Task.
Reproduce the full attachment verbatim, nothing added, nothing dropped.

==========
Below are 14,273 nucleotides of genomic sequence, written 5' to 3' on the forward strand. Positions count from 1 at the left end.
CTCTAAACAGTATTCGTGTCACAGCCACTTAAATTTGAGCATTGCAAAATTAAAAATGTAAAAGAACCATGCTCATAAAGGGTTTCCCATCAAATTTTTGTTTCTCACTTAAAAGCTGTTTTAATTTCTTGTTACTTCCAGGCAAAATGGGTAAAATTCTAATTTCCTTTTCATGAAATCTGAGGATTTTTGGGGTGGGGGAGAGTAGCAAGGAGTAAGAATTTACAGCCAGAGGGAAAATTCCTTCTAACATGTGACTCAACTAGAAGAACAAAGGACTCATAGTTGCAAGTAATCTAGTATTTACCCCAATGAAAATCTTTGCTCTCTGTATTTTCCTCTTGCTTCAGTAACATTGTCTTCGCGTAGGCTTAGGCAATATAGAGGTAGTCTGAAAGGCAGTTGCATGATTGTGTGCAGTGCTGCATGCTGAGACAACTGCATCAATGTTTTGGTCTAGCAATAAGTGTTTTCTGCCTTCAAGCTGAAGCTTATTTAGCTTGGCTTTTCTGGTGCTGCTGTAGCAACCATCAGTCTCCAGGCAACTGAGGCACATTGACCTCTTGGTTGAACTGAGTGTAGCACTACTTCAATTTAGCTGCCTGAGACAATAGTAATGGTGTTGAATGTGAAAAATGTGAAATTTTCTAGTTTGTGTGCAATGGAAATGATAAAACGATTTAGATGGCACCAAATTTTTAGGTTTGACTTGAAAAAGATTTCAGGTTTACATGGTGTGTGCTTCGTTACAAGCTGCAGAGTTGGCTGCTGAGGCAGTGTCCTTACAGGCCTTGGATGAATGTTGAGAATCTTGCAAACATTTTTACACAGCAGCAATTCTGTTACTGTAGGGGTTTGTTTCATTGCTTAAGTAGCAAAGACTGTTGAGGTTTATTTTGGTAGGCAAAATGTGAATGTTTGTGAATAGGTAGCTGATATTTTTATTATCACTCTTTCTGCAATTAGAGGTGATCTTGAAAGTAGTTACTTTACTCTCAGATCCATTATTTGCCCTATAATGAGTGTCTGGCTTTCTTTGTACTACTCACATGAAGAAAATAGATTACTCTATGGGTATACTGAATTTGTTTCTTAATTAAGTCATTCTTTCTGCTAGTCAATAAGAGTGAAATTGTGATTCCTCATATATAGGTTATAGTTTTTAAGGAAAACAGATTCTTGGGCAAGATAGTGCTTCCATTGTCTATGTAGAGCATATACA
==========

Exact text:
Below are 14,273 nucleotides of genomic sequence, written 5' to 3' on the forward strand. Positions count from 1 at the left end.
CTCTAAACAGTATTCGTGTCACAGCCACTTAAATTTGAGCATTGCAAAATTAAAAATGTAAAAGAACCATGCTCATAAAGGGTTTCCCATCAAATTTTTGTTTCTCACTTAAAAGCTGTTTTAATTTCTTGTTACTTCCAGGCAAAATGGGTAAAATTCTAATTTCCTTTTCATGAAATCTGAGGATTTTTGGGGTGGGGGAGAGTAGCAAGGAGTAAGAATTTACAGCCAGAGGGAAAATTCCTTCTAACATGTGACTCAACTAGAAGAACAAAGGACTCATAGTTGCAAGTAATCTAGTATTTACCCCAATGAAAATCTTTGCTCTCTGTATTTTCCTCTTGCTTCAGTAACATTGTCTTCGCGTAGGCTTAGGCAATATAGAGGTAGTCTGAAAGGCAGTTGCATGATTGTGTGCAGTGCTGCATGCTGAGACAACTGCATCAATGTTTTGGTCTAGCAATAAGTGTTTTCTGCCTTCAAGCTGAAGCTTATTTAGCTTGGCTTTTCTGGTGCTGCTGTAGCAACCATCAGTCTCCAGGCAACTGAGGCACATTGACCTCTTGGTTGAACTGAGTGTAGCACTACTTCAATTTAGCTGCCTGAGACAATAGTAATGGTGTTGAATGTGAAAAATGTGAAATTTTCTAGTTTGTGTGCAATGGAAATGATAAAACGATTTAGATGGCACCAAATTTTTAGGTTTGACTTGAAAAAGATTTCAGGTTTACATGGTGTGTGCTTCGTTACAAGCTGCAGAGTTGGCTGCTGAGGCAGTGTCCTTACAGGCCTTGGATGAATGTTGAGAATCTTGCAAACATTTTTACACAGCAGCAATTCTGTTACTGTAGGGGTTTGTTTCATTGCTTAAGTAGCAAAGACTGTTGAGGTTTATTTTGGTAGGCAAAATGTGAATGTTTGTGAATAGGTAGCTGATATTTTTATTATCACTCTTTCTGCAATTAGAGGTGATCTTGAAAGTAGTTACTTTACTCTCAGATCCATTATTTGCCCTATAATGAGTGTCTGGCTTTCTTTGTACTACTCACATGAAGAAAATAGATTACTCTATGGGTATACTGAATTTGTTTCTTAATTAAGTCATTCTTTCTGCTAGTCAATAAGAGTGAAATTGTGATTCCTCATATATAGGTTATAGTTTTTAAGGAAAACAGATTCTTGGGCAAGATAGTGCTTCCATTGTCTATGTAGAGCATATACA